Friday, September 16, 2016

Bishop’s Note: September 15, 2016 - An Honest Assessment

Bishop Eric Menees

This past Sunday the lectionary included one of my favorite verses, which is really a prayer of gratitude. It comes from St. Paul’s letter to his apprentice, Timothy, who would soon be the first bishop of Ephesus:

“I am grateful to Christ Jesus our Lord, who has strengthened me, because he judged me faithful and appointed me to his service, even though I was formerly a blasphemer, a persecutor, and a man of violence. But I received mercy because I had acted ignorantly in unbelief, and the grace of our Lord overflowed for me with the faith and love that are in Christ Jesus. The saying is sure and worthy of full acceptance, that Christ Jesus came into the world to save sinners-- of whom I am the foremost. But for that very reason I received mercy, so that in me, as the foremost, Jesus Christ might display the utmost patience, making me an example to those who would come to believe in him for eternal life. To the King of the ages, immortal, invisible, the only God, be honor and glory forever and ever. Amen.”

As a priest and bishop, what strikes me so powerfully in this prayer is St. Paul’s honest assessment of himself and Christ’s power in his life.

First, Jesus Christ had strengthened and judged Paul faithful, and had appointed him to serve the Lord – even though he was a former “blasphemer, persecutor, and man of violence.” St. Paul didn’t sugar coat his former state of sin – these were sins worthy of being stoned to death according to Leviticus – but Jesus’ overflowing mercy transformed rather than condemned Paul.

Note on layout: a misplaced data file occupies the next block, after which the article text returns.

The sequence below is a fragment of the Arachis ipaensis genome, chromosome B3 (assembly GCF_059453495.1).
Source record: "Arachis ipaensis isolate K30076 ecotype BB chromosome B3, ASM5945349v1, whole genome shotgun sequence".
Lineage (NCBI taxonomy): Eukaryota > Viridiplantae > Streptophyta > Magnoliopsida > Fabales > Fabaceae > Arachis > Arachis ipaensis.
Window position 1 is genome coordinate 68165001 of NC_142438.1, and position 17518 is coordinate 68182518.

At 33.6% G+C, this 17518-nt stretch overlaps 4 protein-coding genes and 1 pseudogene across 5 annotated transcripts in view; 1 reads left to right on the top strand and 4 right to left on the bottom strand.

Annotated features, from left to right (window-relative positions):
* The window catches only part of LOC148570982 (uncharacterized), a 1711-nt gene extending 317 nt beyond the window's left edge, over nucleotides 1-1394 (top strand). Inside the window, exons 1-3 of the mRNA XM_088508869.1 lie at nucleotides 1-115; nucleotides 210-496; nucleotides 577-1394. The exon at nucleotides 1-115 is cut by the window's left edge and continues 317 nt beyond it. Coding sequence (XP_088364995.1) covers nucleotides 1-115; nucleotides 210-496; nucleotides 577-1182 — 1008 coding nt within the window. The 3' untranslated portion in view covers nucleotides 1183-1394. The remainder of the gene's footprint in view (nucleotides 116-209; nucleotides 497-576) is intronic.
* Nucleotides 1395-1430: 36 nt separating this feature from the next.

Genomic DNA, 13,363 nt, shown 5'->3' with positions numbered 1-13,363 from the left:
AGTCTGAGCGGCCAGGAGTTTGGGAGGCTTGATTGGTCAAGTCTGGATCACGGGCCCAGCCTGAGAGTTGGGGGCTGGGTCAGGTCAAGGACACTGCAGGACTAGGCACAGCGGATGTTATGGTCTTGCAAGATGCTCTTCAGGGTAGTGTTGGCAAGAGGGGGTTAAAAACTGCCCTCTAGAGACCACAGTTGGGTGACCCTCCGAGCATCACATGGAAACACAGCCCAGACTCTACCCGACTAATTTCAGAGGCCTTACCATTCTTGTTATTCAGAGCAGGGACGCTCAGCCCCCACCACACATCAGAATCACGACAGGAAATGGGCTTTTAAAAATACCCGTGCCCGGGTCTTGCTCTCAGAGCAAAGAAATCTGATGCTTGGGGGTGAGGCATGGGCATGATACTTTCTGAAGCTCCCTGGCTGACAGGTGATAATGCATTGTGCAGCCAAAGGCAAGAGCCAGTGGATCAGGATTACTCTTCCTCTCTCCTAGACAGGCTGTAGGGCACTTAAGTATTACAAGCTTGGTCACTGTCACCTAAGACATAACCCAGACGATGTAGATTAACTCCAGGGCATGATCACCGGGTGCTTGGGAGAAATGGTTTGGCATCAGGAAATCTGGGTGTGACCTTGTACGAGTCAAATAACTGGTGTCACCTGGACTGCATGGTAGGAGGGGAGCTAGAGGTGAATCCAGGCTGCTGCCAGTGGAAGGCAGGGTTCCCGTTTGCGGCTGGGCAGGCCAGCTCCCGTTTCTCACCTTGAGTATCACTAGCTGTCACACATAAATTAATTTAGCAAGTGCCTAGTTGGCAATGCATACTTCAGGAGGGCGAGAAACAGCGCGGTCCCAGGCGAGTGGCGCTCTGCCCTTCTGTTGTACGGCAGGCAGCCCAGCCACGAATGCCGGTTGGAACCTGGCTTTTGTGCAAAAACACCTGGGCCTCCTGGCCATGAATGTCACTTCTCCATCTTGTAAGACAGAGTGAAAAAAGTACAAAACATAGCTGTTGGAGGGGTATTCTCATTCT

Second, St. Paul succinctly states that Jesus Christ came into the world to save sinners, and he honestly regards himself as a serious sinner.

Third, St. Paul also recognizes that it is Christ’s mercy that forgives our sins and transforms our lives so that we may be of service to Jesus.

Sadly, we live in a world that denies sin and, therefore, the need for mercy. We are told we are just perfect the way we are. We are told that the worst thing that can happen to us is low self-esteem. However, false self-esteem, based on a false premise (that we are good) – is what will lead us to believe we do not need Jesus – and a life without Jesus ends in hell.

However, once we acknowledge our sinfulness, then we too can bask in the Grace of Christ like St. Paul. As the old hymn goes – “Amazing Grace, how sweet the sound that saved a wretch like me.” If we have no clue of our own wretchedness, then neither do we have a clue of God’s Amazing Grace in our lives!

I pray you all a blessed and Grace filled week.

Catechism Questions: 334-335

334.    How is covetousness especially dangerous?
Covetousness begins with discontent in mind and spirit, and as it grows in the heart, it can lead to sins such as idolatry, adultery, and theft. (2 Samuel 11:1-4; 1 Kings 21:1-15; Luke 12:15; James. 1:15)

335.    What should you do instead of coveting?

I should think often of the inheritance that Jesus has prepared for me, meditate upon his care for the birds of the air and the flowers of the field, be generous with what God has entrusted to me, and help others to keep what is rightfully theirs. (Matthew 6:25-34; Romans 12:13; Philippians 4:8; Hebrews 13:5; 1 Timothy 6:6-10; 1 Peter 1:3-5)

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